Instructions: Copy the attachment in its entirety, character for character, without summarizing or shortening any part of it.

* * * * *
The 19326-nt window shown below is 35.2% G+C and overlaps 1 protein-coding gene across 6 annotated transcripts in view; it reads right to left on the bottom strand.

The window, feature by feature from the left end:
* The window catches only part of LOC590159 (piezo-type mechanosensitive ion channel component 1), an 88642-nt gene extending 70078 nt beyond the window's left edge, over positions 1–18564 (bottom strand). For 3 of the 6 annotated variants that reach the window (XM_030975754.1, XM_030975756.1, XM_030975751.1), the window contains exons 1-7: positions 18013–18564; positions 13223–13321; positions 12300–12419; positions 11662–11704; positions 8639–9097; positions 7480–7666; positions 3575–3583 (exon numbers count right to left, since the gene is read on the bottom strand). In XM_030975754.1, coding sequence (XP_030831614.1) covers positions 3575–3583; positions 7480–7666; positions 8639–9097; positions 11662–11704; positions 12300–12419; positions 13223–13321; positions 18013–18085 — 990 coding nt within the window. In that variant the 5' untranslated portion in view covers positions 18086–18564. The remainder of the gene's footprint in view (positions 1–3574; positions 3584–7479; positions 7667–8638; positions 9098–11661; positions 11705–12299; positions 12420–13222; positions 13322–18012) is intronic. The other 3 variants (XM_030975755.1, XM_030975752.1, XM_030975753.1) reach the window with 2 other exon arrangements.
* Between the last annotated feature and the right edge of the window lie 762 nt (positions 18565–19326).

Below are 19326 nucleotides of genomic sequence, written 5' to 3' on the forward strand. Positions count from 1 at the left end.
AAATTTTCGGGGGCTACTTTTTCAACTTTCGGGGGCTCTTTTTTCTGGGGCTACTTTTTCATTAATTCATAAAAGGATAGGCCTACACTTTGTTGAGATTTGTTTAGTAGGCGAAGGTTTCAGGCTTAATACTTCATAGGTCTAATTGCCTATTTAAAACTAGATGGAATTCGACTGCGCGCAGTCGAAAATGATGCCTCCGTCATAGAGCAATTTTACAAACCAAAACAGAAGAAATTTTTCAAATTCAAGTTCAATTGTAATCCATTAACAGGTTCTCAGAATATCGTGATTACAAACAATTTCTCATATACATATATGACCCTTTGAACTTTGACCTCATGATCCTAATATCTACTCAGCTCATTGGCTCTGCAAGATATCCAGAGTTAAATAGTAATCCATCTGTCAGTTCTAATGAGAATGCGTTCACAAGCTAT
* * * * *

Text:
The 19326-nt window shown below is 35.2% G+C and overlaps 1 protein-coding gene across 6 annotated transcripts in view; it reads right to left on the bottom strand.

The window, feature by feature from the left end:
* The window catches only part of LOC590159 (piezo-type mechanosensitive ion channel component 1), an 88642-nt gene extending 70078 nt beyond the window's left edge, over positions 1–18564 (bottom strand). For 3 of the 6 annotated variants that reach the window (XM_030975754.1, XM_030975756.1, XM_030975751.1), the window contains exons 1-7: positions 18013–18564; positions 13223–13321; positions 12300–12419; positions 11662–11704; positions 8639–9097; positions 7480–7666; positions 3575–3583 (exon numbers count right to left, since the gene is read on the bottom strand). In XM_030975754.1, coding sequence (XP_030831614.1) covers positions 3575–3583; positions 7480–7666; positions 8639–9097; positions 11662–11704; positions 12300–12419; positions 13223–13321; positions 18013–18085 — 990 coding nt within the window. In that variant the 5' untranslated portion in view covers positions 18086–18564. The remainder of the gene's footprint in view (positions 1–3574; positions 3584–7479; positions 7667–8638; positions 9098–11661; positions 11705–12299; positions 12420–13222; positions 13322–18012) is intronic. The other 3 variants (XM_030975755.1, XM_030975752.1, XM_030975753.1) reach the window with 2 other exon arrangements.
* Between the last annotated feature and the right edge of the window lie 762 nt (positions 18565–19326).

Below are 19326 nucleotides of genomic sequence, written 5' to 3' on the forward strand. Positions count from 1 at the left end.
AAATTTTCGGGGGCTACTTTTTCAACTTTCGGGGGCTCTTTTTTCTGGGGCTACTTTTTCATTAATTCATAAAAGGATAGGCCTACACTTTGTTGAGATTTGTTTAGTAGGCGAAGGTTTCAGGCTTAATACTTCATAGGTCTAATTGCCTATTTAAAACTAGATGGAATTCGACTGCGCGCAGTCGAAAATGATGCCTCCGTCATAGAGCAATTTTACAAACCAAAACAGAAGAAATTTTTCAAATTCAAGTTCAATTGTAATCCATTAACAGGTTCTCAGAATATCGTGATTACAAACAATTTCTCATATACATATATGACCCTTTGAACTTTGACCTCATGATCCTAATATCTACTCAGCTCATTGGCTCTGCAAGATATCCAGAGTTAAATAGTAATCCATCTGTCAGTTCTAATGAGAATGCGTTCACAAGCTAT